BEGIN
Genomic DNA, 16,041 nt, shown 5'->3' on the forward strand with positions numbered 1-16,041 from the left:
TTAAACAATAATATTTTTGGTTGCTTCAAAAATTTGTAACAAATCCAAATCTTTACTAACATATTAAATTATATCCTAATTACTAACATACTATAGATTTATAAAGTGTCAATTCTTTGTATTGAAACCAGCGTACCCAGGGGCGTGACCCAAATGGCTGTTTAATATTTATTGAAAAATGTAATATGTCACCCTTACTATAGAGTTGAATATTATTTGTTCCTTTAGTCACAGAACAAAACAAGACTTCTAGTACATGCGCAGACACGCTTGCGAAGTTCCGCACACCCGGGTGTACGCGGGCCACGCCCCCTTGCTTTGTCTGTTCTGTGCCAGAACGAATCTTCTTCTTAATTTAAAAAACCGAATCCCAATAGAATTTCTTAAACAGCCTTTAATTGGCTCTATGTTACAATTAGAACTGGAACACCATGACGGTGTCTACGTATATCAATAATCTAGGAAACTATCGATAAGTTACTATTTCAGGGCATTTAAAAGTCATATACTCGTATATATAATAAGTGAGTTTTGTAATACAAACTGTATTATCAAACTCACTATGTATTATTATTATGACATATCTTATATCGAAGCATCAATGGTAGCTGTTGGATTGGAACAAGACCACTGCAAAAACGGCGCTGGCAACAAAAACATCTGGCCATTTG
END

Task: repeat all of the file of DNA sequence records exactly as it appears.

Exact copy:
Genomic DNA, 16,041 nt, shown 5'->3' on the forward strand with positions numbered 1-16,041 from the left:
TTAAACAATAATATTTTTGGTTGCTTCAAAAATTTGTAACAAATCCAAATCTTTACTAACATATTAAATTATATCCTAATTACTAACATACTATAGATTTATAAAGTGTCAATTCTTTGTATTGAAACCAGCGTACCCAGGGGCGTGACCCAAATGGCTGTTTAATATTTATTGAAAAATGTAATATGTCACCCTTACTATAGAGTTGAATATTATTTGTTCCTTTAGTCACAGAACAAAACAAGACTTCTAGTACATGCGCAGACACGCTTGCGAAGTTCCGCACACCCGGGTGTACGCGGGCCACGCCCCCTTGCTTTGTCTGTTCTGTGCCAGAACGAATCTTCTTCTTAATTTAAAAAACCGAATCCCAATAGAATTTCTTAAACAGCCTTTAATTGGCTCTATGTTACAATTAGAACTGGAACACCATGACGGTGTCTACGTATATCAATAATCTAGGAAACTATCGATAAGTTACTATTTCAGGGCATTTAAAAGTCATATACTCGTATATATAATAAGTGAGTTTTGTAATACAAACTGTATTATCAAACTCACTATGTATTATTATTATGACATATCTTATATCGAAGCATCAATGGTAGCTGTTGGATTGGAACAAGACCACTGCAAAAACGGCGCTGGCAACAAAAACATCTGGCCATTTG